Wednesday, May 20, 2015

Stem Cell Harvest

The past several days have been very challenging. My oncologist at Karmanos Medical Center has been trying to convince me to use a donor for my transplant. I had them send information to my sister to see if she was a match. They also searched the donor data base. Apparently, doctors have identified 8 markers in the stem cells that are required for a transplant. Seven is ok but 6 is very risky. Without a good match the patient usually suffers a graft-host disease that is potentially fatal.

I was adamant about my opposition to an allogeneic (stem cells coming from a donor) transplant. As a chaplain at Central WA Hospital I performed the funeral services for several patients who had an allogeneic transplant but none from a person who had an autologus (stem cells coming from the patient). They argued that since my immune system could not permanently keep this cancer at bay, maybe another would. Secondly, patients seem to fight the cancer better with an allogeneic transplant.  Also, my MD was not certain that they could harvest enough stem cells from me because of my age and having already had a stem cell transplant.

I countered that my immune system fought the cancer for 18 years. What if if only does it for 1/2 that, I will be 72. Yes, I would like to live into my 80s but 72 is not bad. I also believed that this tired old body could still produce the required stem cells with help from their white blood cell medication. But I did not tell him that. When I refused to agree he finally conceded.

Preparation for harvesting required self-administering 3 shots each morning for six mornings. I picked up the pre-filled needles on Friday--total cost, $7,600. Thank you Board of Pensions. I had to watch a video and have a nurse watch me inject myself. The needle was rather short and only went into the body fat of my belly. But rather than put all the medication into one needle, it came in three. So that meant 3 shots. Ouch.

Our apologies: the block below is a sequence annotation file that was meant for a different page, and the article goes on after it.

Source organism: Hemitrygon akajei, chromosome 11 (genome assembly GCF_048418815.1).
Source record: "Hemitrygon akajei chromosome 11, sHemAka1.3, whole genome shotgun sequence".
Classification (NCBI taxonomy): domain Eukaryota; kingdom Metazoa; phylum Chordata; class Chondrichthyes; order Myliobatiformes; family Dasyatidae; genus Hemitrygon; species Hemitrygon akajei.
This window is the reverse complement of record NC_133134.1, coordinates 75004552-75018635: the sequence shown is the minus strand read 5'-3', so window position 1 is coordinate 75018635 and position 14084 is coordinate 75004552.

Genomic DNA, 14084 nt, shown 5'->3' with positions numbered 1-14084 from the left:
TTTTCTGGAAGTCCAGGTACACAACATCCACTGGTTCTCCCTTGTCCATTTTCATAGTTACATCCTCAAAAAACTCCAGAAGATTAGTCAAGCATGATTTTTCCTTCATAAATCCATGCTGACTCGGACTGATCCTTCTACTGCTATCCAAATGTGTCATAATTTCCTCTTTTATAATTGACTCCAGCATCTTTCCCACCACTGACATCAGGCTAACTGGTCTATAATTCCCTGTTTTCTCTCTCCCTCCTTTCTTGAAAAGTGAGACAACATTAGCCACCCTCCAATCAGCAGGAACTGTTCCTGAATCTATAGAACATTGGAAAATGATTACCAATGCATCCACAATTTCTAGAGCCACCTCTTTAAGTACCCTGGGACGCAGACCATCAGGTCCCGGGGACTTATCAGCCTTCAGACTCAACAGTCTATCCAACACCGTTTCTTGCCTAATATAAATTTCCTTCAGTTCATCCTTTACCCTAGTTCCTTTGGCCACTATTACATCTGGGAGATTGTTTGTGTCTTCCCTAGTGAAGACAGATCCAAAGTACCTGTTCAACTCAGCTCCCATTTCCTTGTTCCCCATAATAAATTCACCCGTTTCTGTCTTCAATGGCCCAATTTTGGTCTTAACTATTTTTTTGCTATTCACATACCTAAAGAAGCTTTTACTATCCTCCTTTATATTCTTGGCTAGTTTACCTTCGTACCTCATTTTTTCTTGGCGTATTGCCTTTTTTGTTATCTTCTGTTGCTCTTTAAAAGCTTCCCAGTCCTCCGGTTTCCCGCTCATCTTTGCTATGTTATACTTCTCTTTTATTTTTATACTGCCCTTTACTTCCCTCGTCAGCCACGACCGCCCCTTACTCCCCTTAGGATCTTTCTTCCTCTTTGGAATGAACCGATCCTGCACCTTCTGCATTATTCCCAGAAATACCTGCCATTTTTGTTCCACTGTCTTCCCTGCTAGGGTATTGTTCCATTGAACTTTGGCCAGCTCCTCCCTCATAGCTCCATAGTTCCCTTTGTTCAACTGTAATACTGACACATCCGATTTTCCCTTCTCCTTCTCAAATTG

The medication is called neupogen. I received it during the first transplant. One side effect is flu like symptoms in the bones. I had these the first time but felt fine this occurrence. However I was very grouchy. Pray especially for Carol, she has to listen to me.

I arrived at Karmanos Tuesday morning at 7:00 AM. They started with a blood test to determine if my WBC (White Blood Count) was high enough to harvest my stem cells. The WBC has to be over 10 million. This guarantees a harvest of 1 million. A successful harvest requires 2 million. My count was only 9.89 but they decided to try the harvest.

After the harvest I was given a shot of a drug that cost nearly $10,000 to boast my immune into overdrive so that the second day of harvesting would be more successful. Thank you Board of Pensions.

To learn about a surprise injection at 3:00 AM in the morning and the results of the harvest come back in a few days. I am tired and need to go to bed.


  1. I'll be praying for and Carol; "the joy of the Lord is my strength". I thought you were only grouchy on the basketball court ;-}

  2. Wow, John...what a week! Thanks for posting so we can know what's happening. PRAYING! Much love to you and Carol